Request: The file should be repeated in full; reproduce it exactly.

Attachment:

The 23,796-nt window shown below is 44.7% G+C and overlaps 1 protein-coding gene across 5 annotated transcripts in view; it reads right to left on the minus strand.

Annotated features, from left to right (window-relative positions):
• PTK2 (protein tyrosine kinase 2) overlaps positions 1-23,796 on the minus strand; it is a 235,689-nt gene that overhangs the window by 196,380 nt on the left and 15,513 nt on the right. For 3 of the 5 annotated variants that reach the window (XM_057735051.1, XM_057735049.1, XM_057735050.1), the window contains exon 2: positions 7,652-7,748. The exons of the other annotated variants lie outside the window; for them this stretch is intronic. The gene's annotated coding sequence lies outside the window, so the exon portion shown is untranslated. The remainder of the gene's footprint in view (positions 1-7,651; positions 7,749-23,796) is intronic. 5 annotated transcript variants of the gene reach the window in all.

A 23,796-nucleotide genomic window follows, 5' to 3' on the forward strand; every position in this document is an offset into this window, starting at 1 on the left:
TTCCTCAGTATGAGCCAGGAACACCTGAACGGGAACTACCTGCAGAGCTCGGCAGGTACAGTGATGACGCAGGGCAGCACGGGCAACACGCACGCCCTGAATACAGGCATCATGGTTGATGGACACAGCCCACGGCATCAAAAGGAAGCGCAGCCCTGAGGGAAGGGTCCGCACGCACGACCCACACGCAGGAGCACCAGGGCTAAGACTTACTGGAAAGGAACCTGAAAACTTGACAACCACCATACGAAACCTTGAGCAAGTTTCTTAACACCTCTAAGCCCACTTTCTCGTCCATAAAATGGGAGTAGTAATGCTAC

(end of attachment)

The 23,796-nt window shown below is 44.7% G+C and overlaps 1 protein-coding gene across 5 annotated transcripts in view; it reads right to left on the minus strand.

Annotated features, from left to right (window-relative positions):
• PTK2 (protein tyrosine kinase 2) overlaps positions 1-23,796 on the minus strand; it is a 235,689-nt gene that overhangs the window by 196,380 nt on the left and 15,513 nt on the right. For 3 of the 5 annotated variants that reach the window (XM_057735051.1, XM_057735049.1, XM_057735050.1), the window contains exon 2: positions 7,652-7,748. The exons of the other annotated variants lie outside the window; for them this stretch is intronic. The gene's annotated coding sequence lies outside the window, so the exon portion shown is untranslated. The remainder of the gene's footprint in view (positions 1-7,651; positions 7,749-23,796) is intronic. 5 annotated transcript variants of the gene reach the window in all.

A 23,796-nucleotide genomic window follows, 5' to 3' on the forward strand; every position in this document is an offset into this window, starting at 1 on the left:
TTCCTCAGTATGAGCCAGGAACACCTGAACGGGAACTACCTGCAGAGCTCGGCAGGTACAGTGATGACGCAGGGCAGCACGGGCAACACGCACGCCCTGAATACAGGCATCATGGTTGATGGACACAGCCCACGGCATCAAAAGGAAGCGCAGCCCTGAGGGAAGGGTCCGCACGCACGACCCACACGCAGGAGCACCAGGGCTAAGACTTACTGGAAAGGAACCTGAAAACTTGACAACCACCATACGAAACCTTGAGCAAGTTTCTTAACACCTCTAAGCCCACTTTCTCGTCCATAAAATGGGAGTAGTAATGCTAC